Velocity Reviews > C++ > reverse bit order

# reverse bit order

mike7411@gmail.com
Guest
Posts: n/a

 10-09-2006
Is there any easy way to reverse the order of the bits in a byte in
C++?

(i.e. 00000001 becomes 10000000)

Victor Bazarov
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 10-09-2006
http://www.velocityreviews.com/forums/(E-Mail Removed) wrote:
> Is there any easy way to reverse the order of the bits in a byte in
> C++?
>
> (i.e. 00000001 becomes 10000000)

V
--

Martin Steen
Guest
Posts: n/a

 10-10-2006
(E-Mail Removed) wrote:
> Is there any easy way to reverse the order of the bits in a byte in
> C++?
>
> (i.e. 00000001 becomes 10000000)
>

No. There is only the hard way
You have to shift the bits one by one.
The best idea is to calculate an array
of 256 values that contain the reversed bits.
Then you can "look up" in that array. Here
is the code to make the array (named "BitField"):

int BitField[256];
for (int i = 0; i < 256; i++)
{
int k = i;
BitField[i] = 0;
for (int b = 0; b < 8; b++)
{
BitField[i] <<= 1;
BitField[i] |= k & 1;
k >>= 1;
}
}

If you want safer code, use a vector instead of an array:
vector<int> BitField(256);

Best regards, Martin

P.S. normally, I don't do other people's homework - SCNR this time

Frederick Gotham
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Posts: n/a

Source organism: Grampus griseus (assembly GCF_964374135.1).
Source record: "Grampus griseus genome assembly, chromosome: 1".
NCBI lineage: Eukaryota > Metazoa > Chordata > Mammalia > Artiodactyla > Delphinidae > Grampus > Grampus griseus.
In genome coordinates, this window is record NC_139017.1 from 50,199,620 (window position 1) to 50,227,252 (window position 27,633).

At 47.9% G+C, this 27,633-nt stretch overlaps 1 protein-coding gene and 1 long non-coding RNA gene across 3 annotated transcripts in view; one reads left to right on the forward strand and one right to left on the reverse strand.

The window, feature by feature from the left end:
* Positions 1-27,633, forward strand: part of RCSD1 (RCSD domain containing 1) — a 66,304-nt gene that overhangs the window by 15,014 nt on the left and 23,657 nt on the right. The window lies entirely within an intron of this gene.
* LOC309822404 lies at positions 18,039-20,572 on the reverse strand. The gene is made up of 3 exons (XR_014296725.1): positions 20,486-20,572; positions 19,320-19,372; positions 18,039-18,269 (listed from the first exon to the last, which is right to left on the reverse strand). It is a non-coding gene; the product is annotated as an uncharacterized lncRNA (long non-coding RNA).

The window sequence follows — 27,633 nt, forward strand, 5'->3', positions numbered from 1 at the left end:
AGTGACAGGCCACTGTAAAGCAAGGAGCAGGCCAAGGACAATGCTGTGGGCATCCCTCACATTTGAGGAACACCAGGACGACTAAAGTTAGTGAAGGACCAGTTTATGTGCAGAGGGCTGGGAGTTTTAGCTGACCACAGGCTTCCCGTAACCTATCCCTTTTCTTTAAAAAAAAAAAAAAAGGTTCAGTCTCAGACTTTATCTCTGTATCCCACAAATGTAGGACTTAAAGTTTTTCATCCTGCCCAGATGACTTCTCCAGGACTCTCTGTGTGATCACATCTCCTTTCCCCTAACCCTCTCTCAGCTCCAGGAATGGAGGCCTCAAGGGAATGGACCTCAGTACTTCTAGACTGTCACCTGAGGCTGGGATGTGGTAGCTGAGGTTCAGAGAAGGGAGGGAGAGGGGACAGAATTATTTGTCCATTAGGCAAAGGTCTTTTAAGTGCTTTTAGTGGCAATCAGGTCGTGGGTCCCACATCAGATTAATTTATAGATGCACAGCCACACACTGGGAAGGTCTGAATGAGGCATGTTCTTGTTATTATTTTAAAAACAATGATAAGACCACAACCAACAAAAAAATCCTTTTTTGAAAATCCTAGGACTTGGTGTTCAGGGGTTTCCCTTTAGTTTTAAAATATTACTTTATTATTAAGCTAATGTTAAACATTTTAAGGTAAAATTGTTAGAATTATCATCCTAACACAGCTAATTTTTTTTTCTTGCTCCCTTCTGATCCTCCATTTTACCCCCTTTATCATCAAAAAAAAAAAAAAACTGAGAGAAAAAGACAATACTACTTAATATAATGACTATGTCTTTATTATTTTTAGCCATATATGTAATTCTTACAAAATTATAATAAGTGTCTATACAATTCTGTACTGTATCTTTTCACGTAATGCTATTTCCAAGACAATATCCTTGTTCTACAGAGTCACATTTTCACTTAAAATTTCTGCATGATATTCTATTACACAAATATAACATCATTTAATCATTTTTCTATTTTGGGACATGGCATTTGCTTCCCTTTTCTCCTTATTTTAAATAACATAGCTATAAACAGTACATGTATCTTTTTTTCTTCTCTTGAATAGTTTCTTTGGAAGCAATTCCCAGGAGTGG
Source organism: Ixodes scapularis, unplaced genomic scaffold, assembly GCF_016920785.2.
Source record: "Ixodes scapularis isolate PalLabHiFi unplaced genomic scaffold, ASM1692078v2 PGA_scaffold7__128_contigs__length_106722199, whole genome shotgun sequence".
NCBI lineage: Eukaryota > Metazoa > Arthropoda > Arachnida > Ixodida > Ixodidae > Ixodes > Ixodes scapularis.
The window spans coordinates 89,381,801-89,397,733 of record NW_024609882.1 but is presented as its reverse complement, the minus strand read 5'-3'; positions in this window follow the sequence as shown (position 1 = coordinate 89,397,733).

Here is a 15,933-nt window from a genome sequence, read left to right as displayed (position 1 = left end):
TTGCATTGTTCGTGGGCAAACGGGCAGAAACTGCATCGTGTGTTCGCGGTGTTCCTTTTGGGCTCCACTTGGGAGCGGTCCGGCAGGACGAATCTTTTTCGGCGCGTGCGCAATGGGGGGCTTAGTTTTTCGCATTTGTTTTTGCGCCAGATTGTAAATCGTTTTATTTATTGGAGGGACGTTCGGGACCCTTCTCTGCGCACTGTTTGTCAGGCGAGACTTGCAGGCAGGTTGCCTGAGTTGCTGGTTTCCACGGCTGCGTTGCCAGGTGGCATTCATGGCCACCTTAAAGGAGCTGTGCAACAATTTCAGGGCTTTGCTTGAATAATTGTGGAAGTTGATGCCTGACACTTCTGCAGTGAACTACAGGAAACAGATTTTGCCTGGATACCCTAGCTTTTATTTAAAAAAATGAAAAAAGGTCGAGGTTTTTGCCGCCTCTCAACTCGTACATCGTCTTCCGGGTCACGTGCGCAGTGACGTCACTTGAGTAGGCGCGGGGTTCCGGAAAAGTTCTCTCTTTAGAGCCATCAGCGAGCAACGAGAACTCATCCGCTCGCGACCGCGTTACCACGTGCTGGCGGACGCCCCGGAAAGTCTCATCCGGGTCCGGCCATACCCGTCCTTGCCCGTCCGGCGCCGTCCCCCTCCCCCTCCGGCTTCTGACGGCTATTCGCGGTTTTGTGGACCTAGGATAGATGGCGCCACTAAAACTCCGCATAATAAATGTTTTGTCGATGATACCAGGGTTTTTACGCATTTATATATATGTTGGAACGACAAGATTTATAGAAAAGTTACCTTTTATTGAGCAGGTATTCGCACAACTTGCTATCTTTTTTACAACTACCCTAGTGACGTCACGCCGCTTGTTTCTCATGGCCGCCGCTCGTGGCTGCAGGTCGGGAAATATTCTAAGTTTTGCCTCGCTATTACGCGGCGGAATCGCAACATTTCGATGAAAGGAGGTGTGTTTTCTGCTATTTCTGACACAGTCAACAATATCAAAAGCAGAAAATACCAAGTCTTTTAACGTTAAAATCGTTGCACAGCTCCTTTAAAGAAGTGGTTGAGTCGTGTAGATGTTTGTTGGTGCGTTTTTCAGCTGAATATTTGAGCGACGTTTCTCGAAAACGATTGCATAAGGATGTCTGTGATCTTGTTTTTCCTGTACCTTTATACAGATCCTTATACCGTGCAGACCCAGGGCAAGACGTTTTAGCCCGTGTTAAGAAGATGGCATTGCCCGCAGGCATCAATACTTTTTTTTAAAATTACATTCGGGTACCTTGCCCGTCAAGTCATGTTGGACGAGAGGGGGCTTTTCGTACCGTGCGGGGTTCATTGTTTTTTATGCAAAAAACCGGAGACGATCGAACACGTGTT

10-10-2006
Mike posted:

> Is there any easy way to reverse the order of the bits in a byte in
> C++?
>
> (i.e. 00000001 becomes 10000000)

Here's some code I wrote last month. It's written in C, but you'll get the
idea:

--

Frederick Gotham

Pete Becker
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Posts: n/a

 10-10-2006
Martin Steen wrote:
>
> int BitField[256];
> for (int i = 0; i < 256; i++)
> {
> int k = i;
> BitField[i] = 0;
> for (int b = 0; b < 8; b++)
> {
> BitField[i] <<= 1;
> BitField[i] |= k & 1;
> k >>= 1;
> }
> }
>
> If you want safer code, use a vector instead of an array:
> vector<int> BitField(256);
>

How is that safer? Either way looks equally correct. If you're worried
about typos, it's far better to use a manifest constant instead of that
hardcoded value of 256.

--

-- Pete

Author of "The Standard C++ Library Extensions: a Tutorial and
www.petebecker.com/tr1book.

Victor Bazarov
Guest
Posts: n/a

 10-10-2006
Martin Steen wrote:
> (E-Mail Removed) wrote:
>> Is there any easy way to reverse the order of the bits in a byte in
>> C++?
>>
>> (i.e. 00000001 becomes 10000000)
>>

>
> No. There is only the hard way

If there are only 8 bits in a byte (and nobody said it was the actual
requirement), then a table of 255 values would be the easiest way.

if (mybyte)
mybyte = mytable[mybyte];

Now, generation of the table can be done once, outside of your program.

> [..code not involving a table redacted..]

V
--

Pete Becker
Guest
Posts: n/a

 10-10-2006
(E-Mail Removed) wrote:
> Is there any easy way to reverse the order of the bits in a byte in
> C++?
>
> (i.e. 00000001 becomes 10000000)
>

The one true way is to recognize that reversing any sequence of bits
involves only splitting it into two parts and returning a value whose
upper half is the reverse of the original lower half and whose lower
half is the reverse of the original upper half. Like this:

#include <limits>
#include <iomanip>
#include <iostream>
using std::numeric_limits;
using std::cout; using std::hex; using std::showbase;
using std::internal; using std::setw;